Growing up on a farm in the country we were pretty self-sufficient: raised and butchered our own meat, curing our own ham and bacon, canning vegetables, raising chickens for our own eggs, and milking cows so that we had our own butter, milk and cream.  I grew up with home-made bread, cakes, pies as a routine thing.   From that vantage point, “store-boughten” was a treat.

One of those treats was a grilled cheese sandwich made with American cheese and something like Wonder bread–so it all squished down flat under the bacon press.  Heaven was to have that accompanied by a can of Campbell’s cream of tomato soup–yes, the condensed stuff.

Given the home-cured country ham, bacon, and good meats (beef, pork, and maybe even lamb, with some rabbit and maybe venison) a treat was a bologna sandwich!  Extra special if fried.  Probably almost anything that came out of a tin can that required a can opener, and did not come out of a Ball/Mason jar would have been considered a real treat.

The things that came out of the Ball/Mason jars were luscious halves of peaches, whole tomatoes,  pears, apple butter…and I did not appreciate them then–they were just food, nothing special.  Well, how things do change.

Now, even though I admit to really liking mortadella, and having just had a grilled cheese sandwich with cream of tomato soup for comfort food–my idea of quality of comfort food has changed a lot.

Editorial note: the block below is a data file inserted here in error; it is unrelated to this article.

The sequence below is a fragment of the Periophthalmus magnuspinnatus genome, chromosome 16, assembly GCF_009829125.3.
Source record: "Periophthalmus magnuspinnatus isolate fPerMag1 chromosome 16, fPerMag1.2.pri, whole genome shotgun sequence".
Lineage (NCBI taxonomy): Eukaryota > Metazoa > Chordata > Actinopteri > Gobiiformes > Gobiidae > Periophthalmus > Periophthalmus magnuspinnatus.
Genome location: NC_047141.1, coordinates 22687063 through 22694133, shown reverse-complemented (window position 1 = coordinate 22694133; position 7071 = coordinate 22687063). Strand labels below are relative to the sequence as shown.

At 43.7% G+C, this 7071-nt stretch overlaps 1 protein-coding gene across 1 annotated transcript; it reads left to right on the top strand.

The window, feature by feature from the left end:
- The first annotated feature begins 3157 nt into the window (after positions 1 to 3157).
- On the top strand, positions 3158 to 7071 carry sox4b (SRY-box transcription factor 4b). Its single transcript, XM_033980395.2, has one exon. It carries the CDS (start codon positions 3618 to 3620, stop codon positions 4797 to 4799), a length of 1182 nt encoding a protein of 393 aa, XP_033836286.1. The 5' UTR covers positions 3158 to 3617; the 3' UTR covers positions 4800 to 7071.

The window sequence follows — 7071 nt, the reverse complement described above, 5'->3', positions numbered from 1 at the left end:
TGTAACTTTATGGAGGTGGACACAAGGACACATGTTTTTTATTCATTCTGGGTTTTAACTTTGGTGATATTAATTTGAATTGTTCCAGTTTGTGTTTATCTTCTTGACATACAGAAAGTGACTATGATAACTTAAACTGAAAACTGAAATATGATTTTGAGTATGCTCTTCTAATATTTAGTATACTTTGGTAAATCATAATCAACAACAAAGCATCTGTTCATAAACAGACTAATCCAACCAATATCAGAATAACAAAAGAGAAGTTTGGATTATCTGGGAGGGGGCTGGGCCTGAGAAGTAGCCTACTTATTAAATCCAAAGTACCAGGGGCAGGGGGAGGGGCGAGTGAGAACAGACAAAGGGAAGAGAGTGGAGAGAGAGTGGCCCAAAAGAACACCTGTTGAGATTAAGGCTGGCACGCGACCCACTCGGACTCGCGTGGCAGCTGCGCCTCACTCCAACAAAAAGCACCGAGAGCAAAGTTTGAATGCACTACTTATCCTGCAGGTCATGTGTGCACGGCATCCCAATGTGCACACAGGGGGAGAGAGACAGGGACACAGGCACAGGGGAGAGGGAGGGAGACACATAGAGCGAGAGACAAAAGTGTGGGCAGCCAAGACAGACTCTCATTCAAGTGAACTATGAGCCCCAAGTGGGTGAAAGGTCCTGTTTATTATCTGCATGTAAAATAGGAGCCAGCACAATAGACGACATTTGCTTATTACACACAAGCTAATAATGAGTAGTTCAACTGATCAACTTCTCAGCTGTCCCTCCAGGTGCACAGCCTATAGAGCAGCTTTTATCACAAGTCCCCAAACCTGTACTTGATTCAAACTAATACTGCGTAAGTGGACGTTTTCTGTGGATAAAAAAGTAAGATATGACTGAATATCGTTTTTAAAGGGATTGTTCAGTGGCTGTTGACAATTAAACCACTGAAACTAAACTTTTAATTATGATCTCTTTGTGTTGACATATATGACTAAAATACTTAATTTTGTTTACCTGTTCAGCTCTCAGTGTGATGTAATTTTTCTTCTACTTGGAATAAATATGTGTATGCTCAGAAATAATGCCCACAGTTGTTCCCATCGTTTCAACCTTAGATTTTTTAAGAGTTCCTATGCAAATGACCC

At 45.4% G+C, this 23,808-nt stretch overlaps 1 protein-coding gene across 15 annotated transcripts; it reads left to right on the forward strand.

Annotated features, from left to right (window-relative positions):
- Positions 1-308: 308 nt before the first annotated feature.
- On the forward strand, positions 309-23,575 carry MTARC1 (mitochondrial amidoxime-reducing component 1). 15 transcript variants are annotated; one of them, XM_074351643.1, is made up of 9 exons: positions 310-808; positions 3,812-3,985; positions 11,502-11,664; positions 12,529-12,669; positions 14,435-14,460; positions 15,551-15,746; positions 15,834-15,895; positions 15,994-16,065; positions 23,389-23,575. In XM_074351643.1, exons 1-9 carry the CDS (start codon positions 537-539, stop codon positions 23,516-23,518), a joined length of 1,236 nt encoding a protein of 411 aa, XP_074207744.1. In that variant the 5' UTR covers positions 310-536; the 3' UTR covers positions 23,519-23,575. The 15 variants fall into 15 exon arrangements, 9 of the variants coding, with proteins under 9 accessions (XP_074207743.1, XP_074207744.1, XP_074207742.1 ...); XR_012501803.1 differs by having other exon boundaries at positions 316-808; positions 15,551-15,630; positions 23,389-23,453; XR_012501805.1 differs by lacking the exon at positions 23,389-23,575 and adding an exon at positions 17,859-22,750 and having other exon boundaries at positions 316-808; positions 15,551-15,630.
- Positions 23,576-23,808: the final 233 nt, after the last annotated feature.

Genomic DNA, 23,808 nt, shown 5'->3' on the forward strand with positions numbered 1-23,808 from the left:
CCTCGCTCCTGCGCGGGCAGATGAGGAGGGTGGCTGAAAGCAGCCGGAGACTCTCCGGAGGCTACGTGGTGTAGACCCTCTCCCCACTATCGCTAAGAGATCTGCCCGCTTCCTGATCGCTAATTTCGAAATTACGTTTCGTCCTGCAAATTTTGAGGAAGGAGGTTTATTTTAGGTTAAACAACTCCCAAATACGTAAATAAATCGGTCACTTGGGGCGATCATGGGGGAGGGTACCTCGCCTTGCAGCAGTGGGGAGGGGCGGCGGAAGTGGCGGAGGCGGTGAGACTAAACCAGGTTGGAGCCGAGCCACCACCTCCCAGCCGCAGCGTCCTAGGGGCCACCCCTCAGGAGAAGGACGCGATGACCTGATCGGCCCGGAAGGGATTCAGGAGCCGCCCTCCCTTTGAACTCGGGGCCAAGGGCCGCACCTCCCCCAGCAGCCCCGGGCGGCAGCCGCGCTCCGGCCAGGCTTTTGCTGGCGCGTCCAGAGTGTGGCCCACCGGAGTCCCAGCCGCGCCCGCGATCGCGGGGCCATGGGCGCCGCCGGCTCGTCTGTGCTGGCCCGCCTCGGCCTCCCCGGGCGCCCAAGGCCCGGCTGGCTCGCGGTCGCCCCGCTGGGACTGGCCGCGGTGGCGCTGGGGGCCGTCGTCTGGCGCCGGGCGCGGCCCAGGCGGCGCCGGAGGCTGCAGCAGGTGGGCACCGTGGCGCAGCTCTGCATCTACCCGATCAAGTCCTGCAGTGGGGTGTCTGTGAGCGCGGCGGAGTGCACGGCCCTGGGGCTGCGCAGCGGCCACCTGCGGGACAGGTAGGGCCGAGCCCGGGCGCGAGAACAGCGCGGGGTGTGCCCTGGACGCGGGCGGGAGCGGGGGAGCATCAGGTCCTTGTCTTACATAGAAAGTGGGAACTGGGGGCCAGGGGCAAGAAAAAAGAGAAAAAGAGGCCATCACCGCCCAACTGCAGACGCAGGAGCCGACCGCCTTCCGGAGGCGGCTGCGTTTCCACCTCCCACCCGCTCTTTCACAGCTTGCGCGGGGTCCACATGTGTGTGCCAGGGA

My grilled cheese sandwich was made with excellent imported, firm, nutty Swiss cheese, with bread sliced from a whole loaf of Italian bread.   That bread was lightly brushed with extra-virgin olive oil, almost like was done in my childhood, put onto a cast iron griddle and carefully browned on both sides.  Lovely, crunchy on the outside, melted cheese oozing with every bit, and delicious.

My tomato soup, admittedly, did come from a can but what a difference from condensed soup.  It was Progresso chunky tomato with basil, not cream of tomato, but really pretty good for soup out of a can.  I did, however, want cream of tomato soup.  I put half the soup into the refrigerator to be used another time, and after heating the other half in the microwave, I added two teaspoons of heavy cream, and some fresh (frozen) basil to it.

I was quite happy with my comfort food–but I did have to reflect on how my taste has evolved.  The original American-cheese, Wonder-bread sandwich never even occurred to me; no did Campbell’s condensed cream of tomato soup–yet my choice was cream of tomato soup and a grilled cheese sandwich, but such a difference now.

This made me think of other differences then and now.  When I first left the farm and went to the city, I was amazed at “city” or deli ham…thought I liked  that better than “country ham”.  Living alone and cooking for one, I even used mac ‘n’ cheese from a box–very different from what I had grown up with.  I was so thankful to be away from the farm, to not have to milk cows, churn butter, and make cheese.  Now, I seem to  have come back to where I started–I want to grow things, buy from the farmers’ market, and will search out those things that I took so much for granted as a child.